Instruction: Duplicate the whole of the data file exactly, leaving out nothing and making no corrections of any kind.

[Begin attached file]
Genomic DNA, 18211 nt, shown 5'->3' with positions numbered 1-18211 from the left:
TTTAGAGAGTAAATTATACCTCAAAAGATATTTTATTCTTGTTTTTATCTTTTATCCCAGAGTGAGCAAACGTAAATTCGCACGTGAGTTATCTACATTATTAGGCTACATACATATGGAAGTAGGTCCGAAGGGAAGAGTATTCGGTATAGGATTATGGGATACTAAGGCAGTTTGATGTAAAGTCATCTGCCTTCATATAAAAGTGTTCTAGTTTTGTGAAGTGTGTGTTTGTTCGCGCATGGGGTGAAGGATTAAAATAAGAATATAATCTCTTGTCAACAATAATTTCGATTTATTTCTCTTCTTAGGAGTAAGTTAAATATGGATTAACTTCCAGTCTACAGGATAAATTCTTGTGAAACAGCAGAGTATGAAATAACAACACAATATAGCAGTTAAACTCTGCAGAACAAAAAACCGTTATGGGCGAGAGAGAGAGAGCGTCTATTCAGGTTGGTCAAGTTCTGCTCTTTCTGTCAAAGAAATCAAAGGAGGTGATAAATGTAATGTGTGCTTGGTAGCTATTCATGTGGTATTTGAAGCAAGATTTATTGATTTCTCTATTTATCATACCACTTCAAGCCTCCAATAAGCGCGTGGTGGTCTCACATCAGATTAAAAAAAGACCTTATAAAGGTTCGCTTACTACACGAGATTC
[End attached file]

Genomic DNA, 18211 nt, shown 5'->3' with positions numbered 1-18211 from the left:
TTTAGAGAGTAAATTATACCTCAAAAGATATTTTATTCTTGTTTTTATCTTTTATCCCAGAGTGAGCAAACGTAAATTCGCACGTGAGTTATCTACATTATTAGGCTACATACATATGGAAGTAGGTCCGAAGGGAAGAGTATTCGGTATAGGATTATGGGATACTAAGGCAGTTTGATGTAAAGTCATCTGCCTTCATATAAAAGTGTTCTAGTTTTGTGAAGTGTGTGTTTGTTCGCGCATGGGGTGAAGGATTAAAATAAGAATATAATCTCTTGTCAACAATAATTTCGATTTATTTCTCTTCTTAGGAGTAAGTTAAATATGGATTAACTTCCAGTCTACAGGATAAATTCTTGTGAAACAGCAGAGTATGAAATAACAACACAATATAGCAGTTAAACTCTGCAGAACAAAAAACCGTTATGGGCGAGAGAGAGAGAGCGTCTATTCAGGTTGGTCAAGTTCTGCTCTTTCTGTCAAAGAAATCAAAGGAGGTGATAAATGTAATGTGTGCTTGGTAGCTATTCATGTGGTATTTGAAGCAAGATTTATTGATTTCTCTATTTATCATACCACTTCAAGCCTCCAATAAGCGCGTGGTGGTCTCACATCAGATTAAAAAAAGACCTTATAAAGGTTCGCTTACTACACGAGATTC